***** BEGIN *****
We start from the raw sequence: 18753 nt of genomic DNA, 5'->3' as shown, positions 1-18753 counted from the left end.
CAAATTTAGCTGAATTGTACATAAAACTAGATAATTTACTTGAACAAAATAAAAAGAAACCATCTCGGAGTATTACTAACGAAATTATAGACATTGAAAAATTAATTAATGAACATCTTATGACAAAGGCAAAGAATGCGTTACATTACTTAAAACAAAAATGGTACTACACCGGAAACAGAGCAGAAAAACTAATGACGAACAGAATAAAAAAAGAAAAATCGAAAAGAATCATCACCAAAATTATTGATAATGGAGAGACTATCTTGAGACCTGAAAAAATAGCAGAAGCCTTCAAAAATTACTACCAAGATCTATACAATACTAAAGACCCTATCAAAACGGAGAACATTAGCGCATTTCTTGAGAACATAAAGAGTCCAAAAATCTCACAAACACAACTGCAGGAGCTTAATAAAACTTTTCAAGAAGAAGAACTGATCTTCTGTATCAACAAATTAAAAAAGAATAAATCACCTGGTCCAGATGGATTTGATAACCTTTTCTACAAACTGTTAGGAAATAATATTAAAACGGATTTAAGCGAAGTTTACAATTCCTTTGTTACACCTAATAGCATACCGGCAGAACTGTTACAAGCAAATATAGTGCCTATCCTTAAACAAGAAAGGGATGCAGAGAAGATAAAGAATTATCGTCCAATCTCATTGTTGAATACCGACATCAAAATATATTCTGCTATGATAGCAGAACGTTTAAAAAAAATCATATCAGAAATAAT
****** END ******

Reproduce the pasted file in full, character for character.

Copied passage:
We start from the raw sequence: 18753 nt of genomic DNA, 5'->3' as shown, positions 1-18753 counted from the left end.
CAAATTTAGCTGAATTGTACATAAAACTAGATAATTTACTTGAACAAAATAAAAAGAAACCATCTCGGAGTATTACTAACGAAATTATAGACATTGAAAAATTAATTAATGAACATCTTATGACAAAGGCAAAGAATGCGTTACATTACTTAAAACAAAAATGGTACTACACCGGAAACAGAGCAGAAAAACTAATGACGAACAGAATAAAAAAAGAAAAATCGAAAAGAATCATCACCAAAATTATTGATAATGGAGAGACTATCTTGAGACCTGAAAAAATAGCAGAAGCCTTCAAAAATTACTACCAAGATCTATACAATACTAAAGACCCTATCAAAACGGAGAACATTAGCGCATTTCTTGAGAACATAAAGAGTCCAAAAATCTCACAAACACAACTGCAGGAGCTTAATAAAACTTTTCAAGAAGAAGAACTGATCTTCTGTATCAACAAATTAAAAAAGAATAAATCACCTGGTCCAGATGGATTTGATAACCTTTTCTACAAACTGTTAGGAAATAATATTAAAACGGATTTAAGCGAAGTTTACAATTCCTTTGTTACACCTAATAGCATACCGGCAGAACTGTTACAAGCAAATATAGTGCCTATCCTTAAACAAGAAAGGGATGCAGAGAAGATAAAGAATTATCGTCCAATCTCATTGTTGAATACCGACATCAAAATATATTCTGCTATGATAGCAGAACGTTTAAAAAAAATCATATCAGAAATAAT